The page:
We recognise the urgent need to alleviate the impact of the HIV/AIDS on the lives of orphans and their long-term development prospects. In this regard, appropriate policies including legal and programmatic frameworks, as well as essential services for the most vulnerable children, should be adopted and applied at all levels. The challenge is to keep parents alive through effective treatment and prevention as a first vital step;


  1. REAFFIRM the commitments enshrined in the Abuja Declaration and Plan of Action on Roll Back Malaria, and the Abuja Declaration and Framework Plan of Action on HIV/AIDS, TB and ORID and REITERATE our commitment to intensify and consolidate efforts for their implementation;

  2. URGE the international community to honour their pledges by disbursing the funds needed to fully execute the programs for prevention, care, support and treatment of HIV/AIDS, TB, Malaria and ORID, especially through the Global Fund, the World Bank Multi-country AIDS Programmes and other initiatives, including removing conditionalities associated with debt relief and others that contribute to constraining health sector spending;

  3. ALSO URGE the Global Fund and recipients of its funding, to work together to develop simpler and expeditious mechanisms to ensure that these large additional financial flows are quickly and easily available to institutions in Africa that can utilize them effectively in the fight against the diseases. We further urge the Global Fund, UNAIDS family and the recipient countries to work together to ensure the realization of our common objectives;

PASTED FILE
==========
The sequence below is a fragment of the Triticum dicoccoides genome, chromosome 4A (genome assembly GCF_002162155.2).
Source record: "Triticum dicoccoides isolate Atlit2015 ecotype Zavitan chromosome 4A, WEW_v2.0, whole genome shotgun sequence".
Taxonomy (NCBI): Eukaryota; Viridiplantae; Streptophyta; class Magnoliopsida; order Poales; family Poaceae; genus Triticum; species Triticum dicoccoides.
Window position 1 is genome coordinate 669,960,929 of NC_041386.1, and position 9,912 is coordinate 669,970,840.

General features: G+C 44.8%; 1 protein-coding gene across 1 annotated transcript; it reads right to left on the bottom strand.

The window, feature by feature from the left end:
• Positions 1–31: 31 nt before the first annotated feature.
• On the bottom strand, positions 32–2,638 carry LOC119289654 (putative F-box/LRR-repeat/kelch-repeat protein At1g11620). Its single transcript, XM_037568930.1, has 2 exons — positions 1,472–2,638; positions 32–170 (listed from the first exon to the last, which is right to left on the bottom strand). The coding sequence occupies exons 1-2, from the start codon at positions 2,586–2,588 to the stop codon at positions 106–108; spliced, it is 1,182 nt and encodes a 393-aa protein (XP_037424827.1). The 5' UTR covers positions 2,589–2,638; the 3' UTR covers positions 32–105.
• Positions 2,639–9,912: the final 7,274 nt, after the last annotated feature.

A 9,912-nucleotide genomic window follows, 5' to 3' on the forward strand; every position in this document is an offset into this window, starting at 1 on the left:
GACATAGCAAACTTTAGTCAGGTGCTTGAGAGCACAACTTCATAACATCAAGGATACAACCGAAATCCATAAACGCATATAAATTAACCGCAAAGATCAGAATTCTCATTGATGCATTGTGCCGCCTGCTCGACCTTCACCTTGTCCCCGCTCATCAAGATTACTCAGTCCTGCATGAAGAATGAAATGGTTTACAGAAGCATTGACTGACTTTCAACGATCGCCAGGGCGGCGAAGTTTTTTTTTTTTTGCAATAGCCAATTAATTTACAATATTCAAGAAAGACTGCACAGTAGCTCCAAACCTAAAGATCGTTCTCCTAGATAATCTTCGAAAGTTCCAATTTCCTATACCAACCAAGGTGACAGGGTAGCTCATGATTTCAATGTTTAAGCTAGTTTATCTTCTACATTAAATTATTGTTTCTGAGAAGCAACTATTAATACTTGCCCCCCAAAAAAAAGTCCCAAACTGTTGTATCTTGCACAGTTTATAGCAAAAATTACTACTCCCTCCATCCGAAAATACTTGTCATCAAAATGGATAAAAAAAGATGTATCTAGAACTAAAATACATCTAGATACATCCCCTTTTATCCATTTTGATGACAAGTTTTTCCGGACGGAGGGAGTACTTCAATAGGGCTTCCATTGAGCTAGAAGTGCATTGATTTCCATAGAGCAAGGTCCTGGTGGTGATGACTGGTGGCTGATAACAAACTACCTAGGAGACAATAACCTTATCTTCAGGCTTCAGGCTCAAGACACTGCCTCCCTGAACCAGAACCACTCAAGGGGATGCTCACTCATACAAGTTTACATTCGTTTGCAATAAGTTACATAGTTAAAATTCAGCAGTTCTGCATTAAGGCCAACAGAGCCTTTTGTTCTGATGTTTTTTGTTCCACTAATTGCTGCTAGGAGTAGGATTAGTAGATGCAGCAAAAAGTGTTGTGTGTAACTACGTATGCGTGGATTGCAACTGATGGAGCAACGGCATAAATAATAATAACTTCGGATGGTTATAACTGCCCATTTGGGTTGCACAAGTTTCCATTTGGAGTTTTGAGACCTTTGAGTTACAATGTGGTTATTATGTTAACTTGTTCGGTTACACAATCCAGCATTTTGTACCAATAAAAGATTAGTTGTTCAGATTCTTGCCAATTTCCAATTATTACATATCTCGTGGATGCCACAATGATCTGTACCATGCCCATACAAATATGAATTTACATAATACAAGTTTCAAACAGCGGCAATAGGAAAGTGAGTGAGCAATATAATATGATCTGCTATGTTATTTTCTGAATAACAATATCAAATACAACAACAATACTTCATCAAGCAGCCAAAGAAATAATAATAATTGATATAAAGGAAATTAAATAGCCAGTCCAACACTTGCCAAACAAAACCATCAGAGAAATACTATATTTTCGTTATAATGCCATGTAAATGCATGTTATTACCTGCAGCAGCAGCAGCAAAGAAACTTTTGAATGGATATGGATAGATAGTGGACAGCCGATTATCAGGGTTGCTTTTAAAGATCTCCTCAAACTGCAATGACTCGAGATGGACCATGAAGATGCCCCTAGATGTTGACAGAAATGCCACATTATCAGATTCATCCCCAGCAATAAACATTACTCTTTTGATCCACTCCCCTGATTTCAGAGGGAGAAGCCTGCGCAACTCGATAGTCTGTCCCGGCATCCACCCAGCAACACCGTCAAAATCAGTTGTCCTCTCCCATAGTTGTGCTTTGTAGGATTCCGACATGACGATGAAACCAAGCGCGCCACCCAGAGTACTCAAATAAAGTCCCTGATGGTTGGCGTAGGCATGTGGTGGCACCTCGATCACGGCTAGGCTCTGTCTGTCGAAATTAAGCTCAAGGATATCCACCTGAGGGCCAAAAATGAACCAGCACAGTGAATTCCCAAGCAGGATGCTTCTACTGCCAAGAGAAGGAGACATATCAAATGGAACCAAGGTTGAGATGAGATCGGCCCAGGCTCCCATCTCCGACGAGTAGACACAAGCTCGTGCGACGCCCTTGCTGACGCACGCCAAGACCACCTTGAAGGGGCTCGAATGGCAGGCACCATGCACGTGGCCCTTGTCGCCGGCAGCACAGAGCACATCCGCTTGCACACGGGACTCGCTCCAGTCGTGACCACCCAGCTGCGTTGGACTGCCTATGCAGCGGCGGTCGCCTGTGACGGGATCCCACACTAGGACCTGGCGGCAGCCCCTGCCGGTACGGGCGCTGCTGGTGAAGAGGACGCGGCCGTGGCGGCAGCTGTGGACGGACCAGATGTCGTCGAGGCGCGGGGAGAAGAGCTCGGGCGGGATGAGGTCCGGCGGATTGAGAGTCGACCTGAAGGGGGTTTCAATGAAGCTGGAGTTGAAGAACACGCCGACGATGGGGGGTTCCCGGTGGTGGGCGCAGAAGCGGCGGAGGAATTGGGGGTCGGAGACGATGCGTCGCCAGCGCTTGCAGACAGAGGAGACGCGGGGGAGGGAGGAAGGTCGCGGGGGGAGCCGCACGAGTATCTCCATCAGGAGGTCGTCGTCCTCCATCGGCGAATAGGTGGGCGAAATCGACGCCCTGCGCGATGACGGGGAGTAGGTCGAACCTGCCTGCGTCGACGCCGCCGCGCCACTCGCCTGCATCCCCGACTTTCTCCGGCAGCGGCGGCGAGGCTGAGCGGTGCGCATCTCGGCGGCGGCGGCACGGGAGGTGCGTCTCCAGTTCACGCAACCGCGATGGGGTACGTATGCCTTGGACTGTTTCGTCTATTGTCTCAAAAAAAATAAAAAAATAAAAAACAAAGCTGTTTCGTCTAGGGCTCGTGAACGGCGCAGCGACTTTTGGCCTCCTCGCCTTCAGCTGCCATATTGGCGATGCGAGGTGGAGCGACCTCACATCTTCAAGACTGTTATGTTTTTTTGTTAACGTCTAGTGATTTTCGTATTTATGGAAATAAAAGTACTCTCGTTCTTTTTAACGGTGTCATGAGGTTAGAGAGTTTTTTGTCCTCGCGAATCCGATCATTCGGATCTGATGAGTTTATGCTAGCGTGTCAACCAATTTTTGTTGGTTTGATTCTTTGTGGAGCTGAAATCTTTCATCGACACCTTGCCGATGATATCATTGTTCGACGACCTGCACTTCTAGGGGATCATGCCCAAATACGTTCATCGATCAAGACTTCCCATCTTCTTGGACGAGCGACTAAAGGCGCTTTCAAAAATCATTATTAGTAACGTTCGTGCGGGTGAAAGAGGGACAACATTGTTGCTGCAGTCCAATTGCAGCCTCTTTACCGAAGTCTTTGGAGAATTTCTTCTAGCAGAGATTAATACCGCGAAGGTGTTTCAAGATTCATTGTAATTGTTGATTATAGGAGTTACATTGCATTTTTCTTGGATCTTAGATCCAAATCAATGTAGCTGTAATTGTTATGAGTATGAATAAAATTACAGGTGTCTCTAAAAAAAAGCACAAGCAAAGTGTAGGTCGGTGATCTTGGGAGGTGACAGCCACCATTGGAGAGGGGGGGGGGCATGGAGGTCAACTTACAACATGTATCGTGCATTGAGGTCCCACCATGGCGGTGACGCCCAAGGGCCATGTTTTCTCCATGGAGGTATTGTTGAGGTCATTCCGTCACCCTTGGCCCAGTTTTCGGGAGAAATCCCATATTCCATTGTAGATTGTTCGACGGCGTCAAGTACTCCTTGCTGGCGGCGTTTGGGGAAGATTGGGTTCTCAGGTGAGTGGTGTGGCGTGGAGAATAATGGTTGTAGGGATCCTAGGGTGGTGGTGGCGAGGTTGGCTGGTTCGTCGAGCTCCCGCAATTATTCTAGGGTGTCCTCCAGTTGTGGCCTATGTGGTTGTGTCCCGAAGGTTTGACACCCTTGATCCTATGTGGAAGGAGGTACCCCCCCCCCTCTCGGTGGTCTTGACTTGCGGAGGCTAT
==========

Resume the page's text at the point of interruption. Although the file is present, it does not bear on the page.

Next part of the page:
4. EXPRESS OUR DETERMINATION to ensure that all opportunities for scaling up treatment for HIV/AIDS are pursued energetically and creatively, and in this connection, seek diverse and effective partnerships with international donors, civil society, business sector and people living with HIV/AIDS, in order to extend effective care, support and treatment to the maximum number of people, particularly women, orphaned children and others made vulnerable by HIV/AIDS, in conformity with the principles of equal access and gender equity;

  5. COMMIT OURSELVES to promote partnerships with the private sector and relevant UN Specialised Agencies, pharmaceutical companies and other partners to increase local and regional capacity for production and distribution of affordable generic pharmaceuticals for the management of HIV/AIDS, TB, Malaria and ORID - the diseases with the highest impact on Africa’s socioeconomic development;

  6. RESOLVE to continue to support the implementation of the Plan of Action for the AU Decade for African Traditional Medicine (2000 – 2010), especially research in the area of treatment for HIV/AIDS, TB, Malaria and ORID;

  7. REQUEST the Chairperson of the AU in collaboration with UNAIDS and its joint UN Co-sponsoring Agencies, ECA and other partners, to coordinate and intensify efforts among Member States, monitor implementation of this Declaration and report regularly to our Assembly.